Investigating Methane Seeps

Located off of North America’s Pacific coast lies the Cascadia Subduction Zone. Here, The E/V Nautilus conducted the first comprehensive study of the region, studying methane seep habitats. Methane (CH4) is a hydrocarbon that is a primary component of the natural gas we burn for energy. With 23 times the global warming potential of carbon dioxide, it is also a powerful greenhouse gas. The E/V Nautilus used its hull-mounted Kongsberg multibeam sonar to search for methane bubble plumes in the water column and used remotely-operated vehicles (ROVs) to further investigate the seep ecosystems. The bubble plumes are given off by methane deposits and methane hydrate, a solid, ice-like form of methane that fuels these unique ecosystems.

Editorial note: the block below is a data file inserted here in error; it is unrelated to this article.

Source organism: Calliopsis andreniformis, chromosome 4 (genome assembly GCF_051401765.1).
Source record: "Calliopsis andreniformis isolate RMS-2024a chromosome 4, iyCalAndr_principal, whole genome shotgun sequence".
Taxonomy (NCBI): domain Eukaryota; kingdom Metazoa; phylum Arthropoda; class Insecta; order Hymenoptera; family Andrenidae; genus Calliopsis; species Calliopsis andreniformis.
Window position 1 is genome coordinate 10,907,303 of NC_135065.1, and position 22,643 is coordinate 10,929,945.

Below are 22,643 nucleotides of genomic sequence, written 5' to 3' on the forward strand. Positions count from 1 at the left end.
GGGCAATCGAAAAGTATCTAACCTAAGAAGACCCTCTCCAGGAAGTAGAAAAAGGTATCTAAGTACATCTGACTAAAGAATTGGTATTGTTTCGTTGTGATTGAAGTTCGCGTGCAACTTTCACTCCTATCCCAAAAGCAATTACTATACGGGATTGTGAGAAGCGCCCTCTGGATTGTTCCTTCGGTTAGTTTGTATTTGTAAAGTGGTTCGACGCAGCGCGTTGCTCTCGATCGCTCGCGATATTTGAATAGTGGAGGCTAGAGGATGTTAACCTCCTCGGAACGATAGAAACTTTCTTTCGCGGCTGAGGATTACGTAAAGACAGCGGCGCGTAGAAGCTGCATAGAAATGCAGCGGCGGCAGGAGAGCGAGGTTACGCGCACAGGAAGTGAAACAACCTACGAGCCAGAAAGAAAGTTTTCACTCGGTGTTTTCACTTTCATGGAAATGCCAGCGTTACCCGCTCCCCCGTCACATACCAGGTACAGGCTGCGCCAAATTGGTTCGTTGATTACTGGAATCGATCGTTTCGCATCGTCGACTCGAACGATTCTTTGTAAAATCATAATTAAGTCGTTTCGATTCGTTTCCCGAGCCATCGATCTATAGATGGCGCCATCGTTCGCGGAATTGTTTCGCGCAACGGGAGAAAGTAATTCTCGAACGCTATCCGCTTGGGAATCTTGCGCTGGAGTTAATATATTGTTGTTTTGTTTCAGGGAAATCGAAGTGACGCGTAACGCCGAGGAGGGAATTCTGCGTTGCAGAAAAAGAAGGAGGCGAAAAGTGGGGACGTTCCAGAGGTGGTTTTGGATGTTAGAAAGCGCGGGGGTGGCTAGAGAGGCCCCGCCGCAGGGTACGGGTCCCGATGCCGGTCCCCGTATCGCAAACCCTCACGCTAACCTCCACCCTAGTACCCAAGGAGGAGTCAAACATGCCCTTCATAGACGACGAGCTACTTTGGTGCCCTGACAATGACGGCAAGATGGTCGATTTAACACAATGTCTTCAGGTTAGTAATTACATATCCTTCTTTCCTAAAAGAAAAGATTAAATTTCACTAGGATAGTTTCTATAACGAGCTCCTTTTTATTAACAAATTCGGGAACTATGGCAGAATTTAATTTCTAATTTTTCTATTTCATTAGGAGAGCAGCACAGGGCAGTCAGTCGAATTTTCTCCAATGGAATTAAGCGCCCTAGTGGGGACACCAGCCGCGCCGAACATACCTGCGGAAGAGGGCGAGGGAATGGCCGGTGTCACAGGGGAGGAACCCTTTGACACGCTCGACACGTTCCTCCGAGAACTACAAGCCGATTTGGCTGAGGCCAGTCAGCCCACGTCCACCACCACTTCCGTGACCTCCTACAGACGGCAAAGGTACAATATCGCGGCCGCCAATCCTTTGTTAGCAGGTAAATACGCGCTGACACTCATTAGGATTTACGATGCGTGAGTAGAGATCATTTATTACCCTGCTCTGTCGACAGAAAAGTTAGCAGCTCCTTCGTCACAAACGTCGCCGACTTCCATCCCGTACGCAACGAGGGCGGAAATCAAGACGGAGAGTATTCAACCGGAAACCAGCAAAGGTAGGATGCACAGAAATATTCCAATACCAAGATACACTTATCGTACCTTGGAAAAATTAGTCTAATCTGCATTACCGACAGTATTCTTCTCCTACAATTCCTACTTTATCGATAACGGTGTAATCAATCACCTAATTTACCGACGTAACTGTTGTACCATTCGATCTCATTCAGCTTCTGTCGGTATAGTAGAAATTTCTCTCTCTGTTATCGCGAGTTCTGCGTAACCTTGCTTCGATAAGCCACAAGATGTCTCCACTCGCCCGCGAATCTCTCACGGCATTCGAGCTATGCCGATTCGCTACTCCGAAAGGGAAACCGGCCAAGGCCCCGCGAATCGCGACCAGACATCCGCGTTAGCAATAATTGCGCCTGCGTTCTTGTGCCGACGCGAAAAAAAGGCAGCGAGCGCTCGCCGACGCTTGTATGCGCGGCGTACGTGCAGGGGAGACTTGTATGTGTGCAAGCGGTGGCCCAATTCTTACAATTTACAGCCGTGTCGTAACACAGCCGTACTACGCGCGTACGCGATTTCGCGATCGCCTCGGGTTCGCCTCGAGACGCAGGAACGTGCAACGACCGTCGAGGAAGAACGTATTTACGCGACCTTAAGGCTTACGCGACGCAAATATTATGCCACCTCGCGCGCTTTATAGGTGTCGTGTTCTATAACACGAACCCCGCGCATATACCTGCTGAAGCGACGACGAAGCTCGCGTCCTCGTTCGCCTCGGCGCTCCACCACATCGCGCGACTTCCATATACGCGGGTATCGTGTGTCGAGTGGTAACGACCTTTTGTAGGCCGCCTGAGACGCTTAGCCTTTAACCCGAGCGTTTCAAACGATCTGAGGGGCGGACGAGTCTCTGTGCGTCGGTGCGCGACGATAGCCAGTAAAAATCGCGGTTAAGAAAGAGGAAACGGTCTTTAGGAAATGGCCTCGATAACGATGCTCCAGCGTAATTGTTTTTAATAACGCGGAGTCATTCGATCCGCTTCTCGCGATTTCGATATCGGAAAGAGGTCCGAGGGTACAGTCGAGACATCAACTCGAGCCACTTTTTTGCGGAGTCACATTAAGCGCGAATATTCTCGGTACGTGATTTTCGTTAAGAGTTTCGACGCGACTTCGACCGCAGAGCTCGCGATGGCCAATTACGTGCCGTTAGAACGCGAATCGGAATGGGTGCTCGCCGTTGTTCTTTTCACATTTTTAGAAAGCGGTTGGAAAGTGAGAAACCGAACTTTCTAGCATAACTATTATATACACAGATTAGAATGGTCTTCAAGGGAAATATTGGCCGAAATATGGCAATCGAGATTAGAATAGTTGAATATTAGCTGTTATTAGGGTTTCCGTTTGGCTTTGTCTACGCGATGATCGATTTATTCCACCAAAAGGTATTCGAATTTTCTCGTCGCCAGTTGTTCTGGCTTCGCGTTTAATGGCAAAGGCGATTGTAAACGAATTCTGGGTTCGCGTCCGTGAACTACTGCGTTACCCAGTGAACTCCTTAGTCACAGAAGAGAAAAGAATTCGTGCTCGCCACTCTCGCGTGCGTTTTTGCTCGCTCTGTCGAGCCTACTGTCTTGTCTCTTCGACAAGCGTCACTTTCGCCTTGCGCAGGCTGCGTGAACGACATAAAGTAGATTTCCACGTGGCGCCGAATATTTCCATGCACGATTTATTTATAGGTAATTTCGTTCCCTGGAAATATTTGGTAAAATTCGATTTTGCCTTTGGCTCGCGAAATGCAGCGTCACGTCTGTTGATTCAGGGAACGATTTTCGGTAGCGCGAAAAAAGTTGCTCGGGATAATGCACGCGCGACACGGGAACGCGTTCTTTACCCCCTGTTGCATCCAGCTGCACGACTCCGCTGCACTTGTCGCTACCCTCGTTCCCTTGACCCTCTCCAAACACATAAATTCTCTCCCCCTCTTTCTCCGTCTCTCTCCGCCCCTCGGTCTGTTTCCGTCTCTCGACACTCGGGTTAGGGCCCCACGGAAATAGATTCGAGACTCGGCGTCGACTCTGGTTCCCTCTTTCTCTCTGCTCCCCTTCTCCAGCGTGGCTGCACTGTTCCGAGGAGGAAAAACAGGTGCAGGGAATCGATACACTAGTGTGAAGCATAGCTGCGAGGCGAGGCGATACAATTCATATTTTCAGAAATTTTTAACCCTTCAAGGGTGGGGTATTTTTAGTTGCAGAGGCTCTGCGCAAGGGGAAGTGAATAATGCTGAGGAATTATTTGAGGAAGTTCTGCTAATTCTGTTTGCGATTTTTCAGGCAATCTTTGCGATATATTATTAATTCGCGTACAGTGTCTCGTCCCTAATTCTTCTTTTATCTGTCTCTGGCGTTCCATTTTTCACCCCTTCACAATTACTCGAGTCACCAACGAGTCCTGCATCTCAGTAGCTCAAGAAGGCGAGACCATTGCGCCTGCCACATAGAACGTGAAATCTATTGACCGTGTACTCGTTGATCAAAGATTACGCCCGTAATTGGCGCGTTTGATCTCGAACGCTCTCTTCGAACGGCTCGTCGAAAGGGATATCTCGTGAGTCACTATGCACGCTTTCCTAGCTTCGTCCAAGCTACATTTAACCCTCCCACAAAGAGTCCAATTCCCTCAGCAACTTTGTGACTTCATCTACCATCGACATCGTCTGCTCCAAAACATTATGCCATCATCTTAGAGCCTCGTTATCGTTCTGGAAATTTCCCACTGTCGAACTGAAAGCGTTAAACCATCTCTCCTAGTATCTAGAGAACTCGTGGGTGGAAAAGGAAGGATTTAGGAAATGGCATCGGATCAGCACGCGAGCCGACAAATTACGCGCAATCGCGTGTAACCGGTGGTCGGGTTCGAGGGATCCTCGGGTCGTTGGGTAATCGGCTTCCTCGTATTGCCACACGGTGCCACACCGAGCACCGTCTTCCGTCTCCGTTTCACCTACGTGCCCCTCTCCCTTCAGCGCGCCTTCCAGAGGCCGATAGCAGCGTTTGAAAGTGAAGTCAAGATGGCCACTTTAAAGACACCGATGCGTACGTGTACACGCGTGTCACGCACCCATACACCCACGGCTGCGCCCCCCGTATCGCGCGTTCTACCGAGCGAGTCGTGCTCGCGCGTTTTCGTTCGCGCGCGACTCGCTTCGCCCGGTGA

Hercules prepares to take a sediment core sample, at a newly discovered methane seep around 850 meters. These sediment cores help scientists understand the biological and chemical makeup of the seafloor. Image courtesy of Ocean Exploration Trust.
Hercules prepares to take a sediment core sample, at a newly discovered methane seep around 850 meters. These sediment cores help scientists understand the biological and chemical makeup of the seafloor. Image courtesy of Ocean Exploration Trust.
Methane seep with bubbles and hydrate. Image courtesy of the Ocean Exploration Trust.
Methane seep with bubbles and hydrate. Image courtesy of the Ocean Exploration Trust.